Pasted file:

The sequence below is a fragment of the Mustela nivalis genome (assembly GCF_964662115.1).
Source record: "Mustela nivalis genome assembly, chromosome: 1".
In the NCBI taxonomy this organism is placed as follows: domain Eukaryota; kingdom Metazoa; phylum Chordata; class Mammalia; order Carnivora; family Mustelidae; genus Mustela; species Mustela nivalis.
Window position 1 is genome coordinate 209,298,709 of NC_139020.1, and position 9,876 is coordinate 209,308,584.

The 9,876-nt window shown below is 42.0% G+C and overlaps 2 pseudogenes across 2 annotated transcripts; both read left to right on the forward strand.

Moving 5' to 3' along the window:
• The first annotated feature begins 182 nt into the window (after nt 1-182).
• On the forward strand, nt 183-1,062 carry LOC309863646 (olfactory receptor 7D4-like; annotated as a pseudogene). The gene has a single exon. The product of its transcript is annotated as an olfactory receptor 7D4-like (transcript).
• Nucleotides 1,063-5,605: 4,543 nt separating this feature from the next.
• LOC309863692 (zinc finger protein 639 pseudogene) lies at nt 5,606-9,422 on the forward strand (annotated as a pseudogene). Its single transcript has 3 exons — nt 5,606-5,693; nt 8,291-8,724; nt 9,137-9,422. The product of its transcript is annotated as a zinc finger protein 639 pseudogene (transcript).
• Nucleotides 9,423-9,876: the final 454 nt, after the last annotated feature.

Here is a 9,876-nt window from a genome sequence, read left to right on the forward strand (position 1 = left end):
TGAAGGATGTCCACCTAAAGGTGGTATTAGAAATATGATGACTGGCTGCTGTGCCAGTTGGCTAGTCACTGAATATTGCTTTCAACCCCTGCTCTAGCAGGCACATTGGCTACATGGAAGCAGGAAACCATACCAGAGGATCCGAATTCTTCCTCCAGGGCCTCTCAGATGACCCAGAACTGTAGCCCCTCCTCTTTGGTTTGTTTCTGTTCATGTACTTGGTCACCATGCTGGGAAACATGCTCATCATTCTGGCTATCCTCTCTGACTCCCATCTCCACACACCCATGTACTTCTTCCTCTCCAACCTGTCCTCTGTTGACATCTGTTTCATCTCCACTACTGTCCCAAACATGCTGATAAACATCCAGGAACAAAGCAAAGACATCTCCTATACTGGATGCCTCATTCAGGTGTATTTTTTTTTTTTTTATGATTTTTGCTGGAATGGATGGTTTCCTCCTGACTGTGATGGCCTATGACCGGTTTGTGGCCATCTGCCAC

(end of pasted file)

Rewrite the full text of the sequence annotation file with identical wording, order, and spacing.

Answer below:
The sequence below is a fragment of the Mustela nivalis genome (assembly GCF_964662115.1).
Source record: "Mustela nivalis genome assembly, chromosome: 1".
In the NCBI taxonomy this organism is placed as follows: domain Eukaryota; kingdom Metazoa; phylum Chordata; class Mammalia; order Carnivora; family Mustelidae; genus Mustela; species Mustela nivalis.
Window position 1 is genome coordinate 209,298,709 of NC_139020.1, and position 9,876 is coordinate 209,308,584.

The 9,876-nt window shown below is 42.0% G+C and overlaps 2 pseudogenes across 2 annotated transcripts; both read left to right on the forward strand.

Moving 5' to 3' along the window:
• The first annotated feature begins 182 nt into the window (after nt 1-182).
• On the forward strand, nt 183-1,062 carry LOC309863646 (olfactory receptor 7D4-like; annotated as a pseudogene). The gene has a single exon. The product of its transcript is annotated as an olfactory receptor 7D4-like (transcript).
• Nucleotides 1,063-5,605: 4,543 nt separating this feature from the next.
• LOC309863692 (zinc finger protein 639 pseudogene) lies at nt 5,606-9,422 on the forward strand (annotated as a pseudogene). Its single transcript has 3 exons — nt 5,606-5,693; nt 8,291-8,724; nt 9,137-9,422. The product of its transcript is annotated as a zinc finger protein 639 pseudogene (transcript).
• Nucleotides 9,423-9,876: the final 454 nt, after the last annotated feature.

Here is a 9,876-nt window from a genome sequence, read left to right on the forward strand (position 1 = left end):
TGAAGGATGTCCACCTAAAGGTGGTATTAGAAATATGATGACTGGCTGCTGTGCCAGTTGGCTAGTCACTGAATATTGCTTTCAACCCCTGCTCTAGCAGGCACATTGGCTACATGGAAGCAGGAAACCATACCAGAGGATCCGAATTCTTCCTCCAGGGCCTCTCAGATGACCCAGAACTGTAGCCCCTCCTCTTTGGTTTGTTTCTGTTCATGTACTTGGTCACCATGCTGGGAAACATGCTCATCATTCTGGCTATCCTCTCTGACTCCCATCTCCACACACCCATGTACTTCTTCCTCTCCAACCTGTCCTCTGTTGACATCTGTTTCATCTCCACTACTGTCCCAAACATGCTGATAAACATCCAGGAACAAAGCAAAGACATCTCCTATACTGGATGCCTCATTCAGGTGTATTTTTTTTTTTTTTATGATTTTTGCTGGAATGGATGGTTTCCTCCTGACTGTGATGGCCTATGACCGGTTTGTGGCCATCTGCCAC